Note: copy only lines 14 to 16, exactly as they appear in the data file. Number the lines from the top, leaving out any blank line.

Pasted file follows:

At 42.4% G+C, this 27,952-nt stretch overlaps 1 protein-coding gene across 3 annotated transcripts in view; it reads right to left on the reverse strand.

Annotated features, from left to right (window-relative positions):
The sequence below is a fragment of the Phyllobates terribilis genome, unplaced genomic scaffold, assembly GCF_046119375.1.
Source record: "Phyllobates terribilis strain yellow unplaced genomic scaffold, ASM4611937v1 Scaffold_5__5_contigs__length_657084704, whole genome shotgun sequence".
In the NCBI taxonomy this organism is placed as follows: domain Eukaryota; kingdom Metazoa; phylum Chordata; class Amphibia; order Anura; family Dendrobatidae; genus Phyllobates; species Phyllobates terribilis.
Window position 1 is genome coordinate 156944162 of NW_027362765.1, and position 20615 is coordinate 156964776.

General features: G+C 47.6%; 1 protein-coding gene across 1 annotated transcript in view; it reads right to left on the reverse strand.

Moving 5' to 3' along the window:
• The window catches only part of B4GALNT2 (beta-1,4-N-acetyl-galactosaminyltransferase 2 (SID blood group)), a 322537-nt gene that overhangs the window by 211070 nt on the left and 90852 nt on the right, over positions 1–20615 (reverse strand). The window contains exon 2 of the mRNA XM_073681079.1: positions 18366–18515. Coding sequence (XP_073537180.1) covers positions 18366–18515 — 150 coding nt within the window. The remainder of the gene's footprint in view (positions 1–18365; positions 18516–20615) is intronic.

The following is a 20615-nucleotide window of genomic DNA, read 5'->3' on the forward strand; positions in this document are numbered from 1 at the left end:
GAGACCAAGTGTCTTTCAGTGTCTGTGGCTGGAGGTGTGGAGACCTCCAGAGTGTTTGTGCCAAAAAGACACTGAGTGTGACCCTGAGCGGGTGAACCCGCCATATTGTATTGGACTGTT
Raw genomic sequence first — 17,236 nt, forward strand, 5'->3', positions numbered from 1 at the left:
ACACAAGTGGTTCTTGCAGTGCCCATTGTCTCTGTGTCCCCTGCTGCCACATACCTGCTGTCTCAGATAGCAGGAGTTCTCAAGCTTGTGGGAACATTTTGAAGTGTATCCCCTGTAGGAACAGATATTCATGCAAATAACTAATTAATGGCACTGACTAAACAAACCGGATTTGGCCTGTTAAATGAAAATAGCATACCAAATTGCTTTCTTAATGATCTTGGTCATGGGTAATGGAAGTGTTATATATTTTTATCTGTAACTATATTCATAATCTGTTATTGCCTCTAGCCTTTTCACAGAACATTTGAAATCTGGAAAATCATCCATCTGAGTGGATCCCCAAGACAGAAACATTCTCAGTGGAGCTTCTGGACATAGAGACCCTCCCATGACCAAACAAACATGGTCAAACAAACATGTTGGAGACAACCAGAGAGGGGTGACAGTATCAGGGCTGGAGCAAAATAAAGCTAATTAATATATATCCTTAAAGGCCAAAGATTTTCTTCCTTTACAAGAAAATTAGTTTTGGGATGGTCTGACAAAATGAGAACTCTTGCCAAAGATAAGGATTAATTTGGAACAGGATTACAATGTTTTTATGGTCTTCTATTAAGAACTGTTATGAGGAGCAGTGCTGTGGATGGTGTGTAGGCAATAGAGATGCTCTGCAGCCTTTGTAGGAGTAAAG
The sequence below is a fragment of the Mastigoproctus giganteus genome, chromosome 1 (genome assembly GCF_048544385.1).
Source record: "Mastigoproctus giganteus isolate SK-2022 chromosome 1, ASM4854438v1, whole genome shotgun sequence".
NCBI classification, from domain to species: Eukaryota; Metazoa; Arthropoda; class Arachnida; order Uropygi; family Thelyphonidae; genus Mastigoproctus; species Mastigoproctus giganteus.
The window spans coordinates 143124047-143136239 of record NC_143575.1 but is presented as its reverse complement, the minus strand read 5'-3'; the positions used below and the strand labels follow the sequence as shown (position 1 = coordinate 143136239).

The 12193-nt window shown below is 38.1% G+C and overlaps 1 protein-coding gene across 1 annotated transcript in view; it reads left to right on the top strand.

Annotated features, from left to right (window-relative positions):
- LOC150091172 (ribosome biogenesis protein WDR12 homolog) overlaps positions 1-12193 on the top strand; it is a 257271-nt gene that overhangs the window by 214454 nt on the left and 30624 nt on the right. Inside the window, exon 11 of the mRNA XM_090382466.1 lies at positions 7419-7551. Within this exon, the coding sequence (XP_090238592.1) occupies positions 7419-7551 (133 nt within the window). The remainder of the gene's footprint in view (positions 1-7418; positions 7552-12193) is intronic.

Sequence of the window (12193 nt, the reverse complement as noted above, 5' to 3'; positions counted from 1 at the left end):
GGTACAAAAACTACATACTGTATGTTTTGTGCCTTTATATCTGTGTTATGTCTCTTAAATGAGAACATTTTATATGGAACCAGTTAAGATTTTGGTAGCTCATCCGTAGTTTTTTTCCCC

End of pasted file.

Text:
The sequence below is a fragment of the Mastigoproctus giganteus genome, chromosome 1 (genome assembly GCF_048544385.1).
Source record: "Mastigoproctus giganteus isolate SK-2022 chromosome 1, ASM4854438v1, whole genome shotgun sequence".
NCBI classification, from domain to species: Eukaryota; Metazoa; Arthropoda; class Arachnida; order Uropygi; family Thelyphonidae; genus Mastigoproctus; species Mastigoproctus giganteus.